Of all the mediums for entertainment, film can be one of the most beautifully profound. It can provide explicit social commentary with simple images or color schemes, examine the human condition using special cinematography or editing and communicate the oldest stories on a platform that everyone can experience.
Then there are movies like “xXx: Return of Xander Cage.”
Directed by D. J. Caruso, fans of the franchise or action genre will be pleased to see Vin Diesel (“The Fast and the Furious”) back as Xander Cage alongside Samuel L. Jackson (“The Avengers”) and Donnie Yen (“Rogue One: A Star Wars Story”).
The latest mission for Xander Cage, the extreme sports enthusiast turned super spy, is to retrieve a device capable of controlling satellites to crash into Earth.
Everything else that ensues is a combination of high-octane stunts, fast-paced fight scenes and utter mayhem.
Despite that energetic combination, the film likely will not win any new fans or help its audience achieve any sort of radical epiphanies about life.
One look at the trailer and viewers know exactly what to expect: questionably large explosions, unreasonable problem solving, and the objectification of women. The focus is not on the plot or character development: it is on how many ways something can be blown up or punched
by Mr. Diesel.
The film also tests how many one-liners he can make afterwards before audiences walk out of the theater. The film relies on its spectacle and absurdity, but neither make up for its shortcomings.
The premise itself is one that would be better suited for a parody than a serious action movie. The franchise has never sufficiently explained why a superspy that can ski through a jungle or ride a dirt bike around his enemies is superior to someone like James Bond. Such is the case for Vin Diesel’s other action franchise, “The Fast and the Furious.”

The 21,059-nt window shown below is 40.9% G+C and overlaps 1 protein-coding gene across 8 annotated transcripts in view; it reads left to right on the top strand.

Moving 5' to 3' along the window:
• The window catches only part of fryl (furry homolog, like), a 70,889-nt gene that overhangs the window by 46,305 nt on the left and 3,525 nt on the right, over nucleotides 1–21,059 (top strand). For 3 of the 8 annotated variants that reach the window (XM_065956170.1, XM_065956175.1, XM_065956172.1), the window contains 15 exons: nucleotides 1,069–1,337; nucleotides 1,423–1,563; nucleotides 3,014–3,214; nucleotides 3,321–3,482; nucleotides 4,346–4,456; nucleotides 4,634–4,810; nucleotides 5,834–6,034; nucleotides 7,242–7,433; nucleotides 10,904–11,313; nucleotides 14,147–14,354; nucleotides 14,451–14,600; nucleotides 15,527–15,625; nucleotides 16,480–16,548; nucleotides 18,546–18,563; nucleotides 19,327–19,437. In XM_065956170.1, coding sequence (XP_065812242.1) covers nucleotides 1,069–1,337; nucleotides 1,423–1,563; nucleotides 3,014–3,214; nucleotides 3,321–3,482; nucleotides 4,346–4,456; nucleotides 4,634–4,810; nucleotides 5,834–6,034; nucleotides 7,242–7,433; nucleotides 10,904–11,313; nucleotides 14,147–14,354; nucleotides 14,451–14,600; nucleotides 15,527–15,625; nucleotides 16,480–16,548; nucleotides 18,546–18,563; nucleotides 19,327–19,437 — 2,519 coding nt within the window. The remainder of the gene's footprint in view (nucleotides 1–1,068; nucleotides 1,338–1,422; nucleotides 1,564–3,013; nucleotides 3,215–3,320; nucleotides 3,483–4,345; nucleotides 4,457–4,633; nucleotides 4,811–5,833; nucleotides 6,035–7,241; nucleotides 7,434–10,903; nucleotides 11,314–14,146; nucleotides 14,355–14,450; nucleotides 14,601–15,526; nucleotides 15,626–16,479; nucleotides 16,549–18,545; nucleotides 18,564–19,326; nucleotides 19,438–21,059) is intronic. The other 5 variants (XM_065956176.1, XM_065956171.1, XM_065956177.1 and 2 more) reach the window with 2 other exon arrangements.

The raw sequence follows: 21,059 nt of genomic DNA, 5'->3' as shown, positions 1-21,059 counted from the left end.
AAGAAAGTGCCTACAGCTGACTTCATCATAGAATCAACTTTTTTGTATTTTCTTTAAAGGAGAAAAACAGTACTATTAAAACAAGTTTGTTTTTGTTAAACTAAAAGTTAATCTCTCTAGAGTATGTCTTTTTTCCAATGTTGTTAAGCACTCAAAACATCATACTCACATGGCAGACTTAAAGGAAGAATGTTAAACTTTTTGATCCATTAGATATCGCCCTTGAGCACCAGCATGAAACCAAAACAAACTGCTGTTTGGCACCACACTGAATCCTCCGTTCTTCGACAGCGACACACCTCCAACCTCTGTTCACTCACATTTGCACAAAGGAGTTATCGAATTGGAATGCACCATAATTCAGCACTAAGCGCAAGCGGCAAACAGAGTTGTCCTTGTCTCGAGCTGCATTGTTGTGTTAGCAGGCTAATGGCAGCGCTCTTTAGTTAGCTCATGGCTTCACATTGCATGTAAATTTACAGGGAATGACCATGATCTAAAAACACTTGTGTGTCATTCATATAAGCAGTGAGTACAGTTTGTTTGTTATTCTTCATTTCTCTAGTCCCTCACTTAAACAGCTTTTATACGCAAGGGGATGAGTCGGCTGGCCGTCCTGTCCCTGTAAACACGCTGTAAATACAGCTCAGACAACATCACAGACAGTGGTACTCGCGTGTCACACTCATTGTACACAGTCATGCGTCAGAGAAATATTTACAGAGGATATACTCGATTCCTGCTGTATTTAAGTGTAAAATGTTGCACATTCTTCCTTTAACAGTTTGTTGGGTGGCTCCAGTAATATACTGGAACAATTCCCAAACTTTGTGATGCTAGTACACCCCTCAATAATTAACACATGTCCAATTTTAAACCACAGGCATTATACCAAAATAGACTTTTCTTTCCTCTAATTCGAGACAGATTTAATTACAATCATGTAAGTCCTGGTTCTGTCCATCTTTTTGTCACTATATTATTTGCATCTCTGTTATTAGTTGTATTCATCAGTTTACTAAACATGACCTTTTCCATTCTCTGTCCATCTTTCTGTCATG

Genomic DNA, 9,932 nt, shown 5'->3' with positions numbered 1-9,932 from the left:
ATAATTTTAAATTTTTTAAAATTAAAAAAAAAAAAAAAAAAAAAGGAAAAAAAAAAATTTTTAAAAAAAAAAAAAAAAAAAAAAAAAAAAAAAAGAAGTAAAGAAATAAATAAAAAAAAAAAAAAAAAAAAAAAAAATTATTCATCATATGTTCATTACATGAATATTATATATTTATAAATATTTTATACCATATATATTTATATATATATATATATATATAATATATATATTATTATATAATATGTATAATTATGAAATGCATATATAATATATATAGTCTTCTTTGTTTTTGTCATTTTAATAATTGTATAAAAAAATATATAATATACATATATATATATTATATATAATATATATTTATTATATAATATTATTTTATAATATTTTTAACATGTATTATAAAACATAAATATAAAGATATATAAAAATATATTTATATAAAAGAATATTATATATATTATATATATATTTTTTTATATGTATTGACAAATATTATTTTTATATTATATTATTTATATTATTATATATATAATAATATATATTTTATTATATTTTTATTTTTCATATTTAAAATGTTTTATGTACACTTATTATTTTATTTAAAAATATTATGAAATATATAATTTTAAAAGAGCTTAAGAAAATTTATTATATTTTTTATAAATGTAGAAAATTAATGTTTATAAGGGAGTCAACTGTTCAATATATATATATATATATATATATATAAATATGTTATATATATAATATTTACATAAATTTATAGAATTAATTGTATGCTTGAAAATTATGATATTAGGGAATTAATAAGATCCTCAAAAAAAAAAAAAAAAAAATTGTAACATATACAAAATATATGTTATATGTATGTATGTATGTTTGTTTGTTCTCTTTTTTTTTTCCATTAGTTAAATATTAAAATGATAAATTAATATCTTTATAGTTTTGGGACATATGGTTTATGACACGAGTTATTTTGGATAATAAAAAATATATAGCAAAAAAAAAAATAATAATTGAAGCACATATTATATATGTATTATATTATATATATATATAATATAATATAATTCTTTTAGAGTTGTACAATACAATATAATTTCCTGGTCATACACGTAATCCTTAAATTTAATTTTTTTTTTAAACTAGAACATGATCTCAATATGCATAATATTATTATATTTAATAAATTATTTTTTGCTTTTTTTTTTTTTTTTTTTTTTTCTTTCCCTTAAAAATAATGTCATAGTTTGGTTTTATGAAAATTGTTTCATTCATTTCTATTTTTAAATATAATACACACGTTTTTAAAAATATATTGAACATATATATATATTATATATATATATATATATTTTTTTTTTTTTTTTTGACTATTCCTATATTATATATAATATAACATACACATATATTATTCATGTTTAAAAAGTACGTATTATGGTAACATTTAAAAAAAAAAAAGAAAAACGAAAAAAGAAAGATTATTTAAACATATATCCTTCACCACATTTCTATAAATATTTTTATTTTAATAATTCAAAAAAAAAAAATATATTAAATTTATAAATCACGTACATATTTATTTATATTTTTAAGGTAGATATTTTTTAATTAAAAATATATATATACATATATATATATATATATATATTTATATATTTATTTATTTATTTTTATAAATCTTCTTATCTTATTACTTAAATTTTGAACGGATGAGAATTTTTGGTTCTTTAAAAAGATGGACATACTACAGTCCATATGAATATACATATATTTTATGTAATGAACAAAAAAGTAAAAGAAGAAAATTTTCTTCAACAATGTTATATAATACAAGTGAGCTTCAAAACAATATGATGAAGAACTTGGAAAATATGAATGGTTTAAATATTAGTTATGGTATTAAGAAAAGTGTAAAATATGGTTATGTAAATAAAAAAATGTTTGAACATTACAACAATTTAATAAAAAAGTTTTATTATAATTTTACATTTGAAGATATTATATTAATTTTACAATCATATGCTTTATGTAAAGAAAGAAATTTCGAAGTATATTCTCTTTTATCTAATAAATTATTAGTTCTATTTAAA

This franchise is just as silly, and each movie has to somehow justify its excessive use of automobiles in every situation.
Both franchises share the same creator, and it is no coincidence that both contain as much substance as an empty water bottle.
It is not that the movie was unwatchable – it only barely was – but it is unclear who exactly the movie was for. The first and last time that Vin Diesel starred as Xander Cage on the big screen was over a decade ago, so any waves of enthusiasm for more sequels have since died down.
Extreme sports are not nearly as sensational as the movie makes them out to be. The films definition of ‘awesome’ might be what one would expect from a middle schooler that just learned how to skateboard.
Perhaps this is what enables action movies like “xXx” to survive – it is a predictable display of irrational excuses to see a man who sounds like he gargles gravel before bedtime do the impossible. This type of film is not to be taken seriously and is advertised as such.
Nowhere in the movie did the action stop to reveal something deeper behind the action. In a world where action movies now consist of Marvel Comics’ epic storytelling, the return of Xander Cage may not be a long lived one.
“xXx” is not just the commonly known symbol for when a team runs out of guesses in “Family Feud,” it is the name of a franchise that did not know when to end.
There is plenty of guilty pleasure to be had in the movie’s many quips and stunts, but there is not enough to justify the price of a movie ticket.